At the beginning of this semester, I started teaching a Native Studies class. I was and still am quite nervous about teaching this class. It seems bizarre that I am teaching this class. In preparation, I struggled with the unifying theme. The curriculum is clear in the concepts to teach, but I try to have a unifying theme to each class I teach. Sometimes, I will use something like “symbolism” as a theme.
In my art classes, I have all the students “display” their work; whether it is a performance piece or a visual work. In my Native Studies class, I wanted something similar. It helps me translate the concepts and lets me refer back to a way of thinking. After some brain-wracking, I decided on a “historical” theme. I wanted to look at the concepts of “Aboriginal Rights” and “Economic Development” outlined in the curriculum through the lens of Canadian History.
So, as a class we are taking a look at the history of Canada, with a Native Studies perspective. Therefore, the beginning of the Story of Canada begins really with First Nations people and the term “First Nations”. The problem with terms is that they lose their original meaning. “First Nations” refers to two concepts. “First” means that the people who formed “Nations” lived here first. In Janet Lunn’s Story of Canada she calls her first chapter “One Hundred Centuries”. For 10,000 years Canada had a history, most of which is a geological history, however, there is also a history of people here in Canada. This history is as diverse and lengthy as any history of any European Nation.
In the following weeks, after the start of the class, my students and I learned about the diversity of these people, and the fact that they were sovereign nations. We learned of some interesting discussion that is going on about the origins of people in North America. For example, the most widely accepted theory is the “Bering Strait” Theory, which describes a number of waves of migration of people from Asia. The last wave of immigration from Asia was the Inuit people. However, the people have their own stories about their origin. These stories have been group together and are usually labelled “Traditional Theories”. Immediately we can see a worldview struggle within the origin stories and the concept of history. We have a scientific paradigm and a spiritual paradigm coming into conflict. The problem is that the conflict is artificial. What if both are equally true?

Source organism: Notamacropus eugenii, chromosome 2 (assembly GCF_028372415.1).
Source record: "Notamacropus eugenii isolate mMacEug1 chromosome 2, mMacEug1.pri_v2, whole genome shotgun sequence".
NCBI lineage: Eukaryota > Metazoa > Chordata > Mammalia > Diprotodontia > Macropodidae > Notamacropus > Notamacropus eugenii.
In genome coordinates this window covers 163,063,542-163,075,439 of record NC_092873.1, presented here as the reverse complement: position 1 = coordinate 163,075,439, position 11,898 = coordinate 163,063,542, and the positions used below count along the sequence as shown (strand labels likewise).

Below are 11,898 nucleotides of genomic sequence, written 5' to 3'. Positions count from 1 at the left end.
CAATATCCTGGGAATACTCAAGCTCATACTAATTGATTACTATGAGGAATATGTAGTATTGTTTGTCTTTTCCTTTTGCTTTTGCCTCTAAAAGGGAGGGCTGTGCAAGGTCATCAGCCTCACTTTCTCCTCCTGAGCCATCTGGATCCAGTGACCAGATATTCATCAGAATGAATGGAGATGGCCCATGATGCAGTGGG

It is a hard concept for my students to struggle with, which becomes evident in their journal responses. I ask the students to respond in their journal if they thought that schools should only teach the “Bering Strait” Theory as true. One student eloquently pointed out that the word “theory” means “best guess”. One student thought that the “Bering Strait” had evidence to support it while the “Traditional” stories did not. Another student pointed out that really there wasn’t one “Traditional” theory but a multitude of stories. She pointed out that the origin stories were more about values and beliefs than they were about facts.
I think it is exciting, but not surprising, that our class is a microcosm of the dialogue that is happening in our Canadian society. We are trying to struggle with what these origin stories mean whether they are the “Bering Strait” theory or the Raven origin of the Haida people. More importantly does one invalidate the other or could both demonstrate an understanding of reality that have equal merit and importance.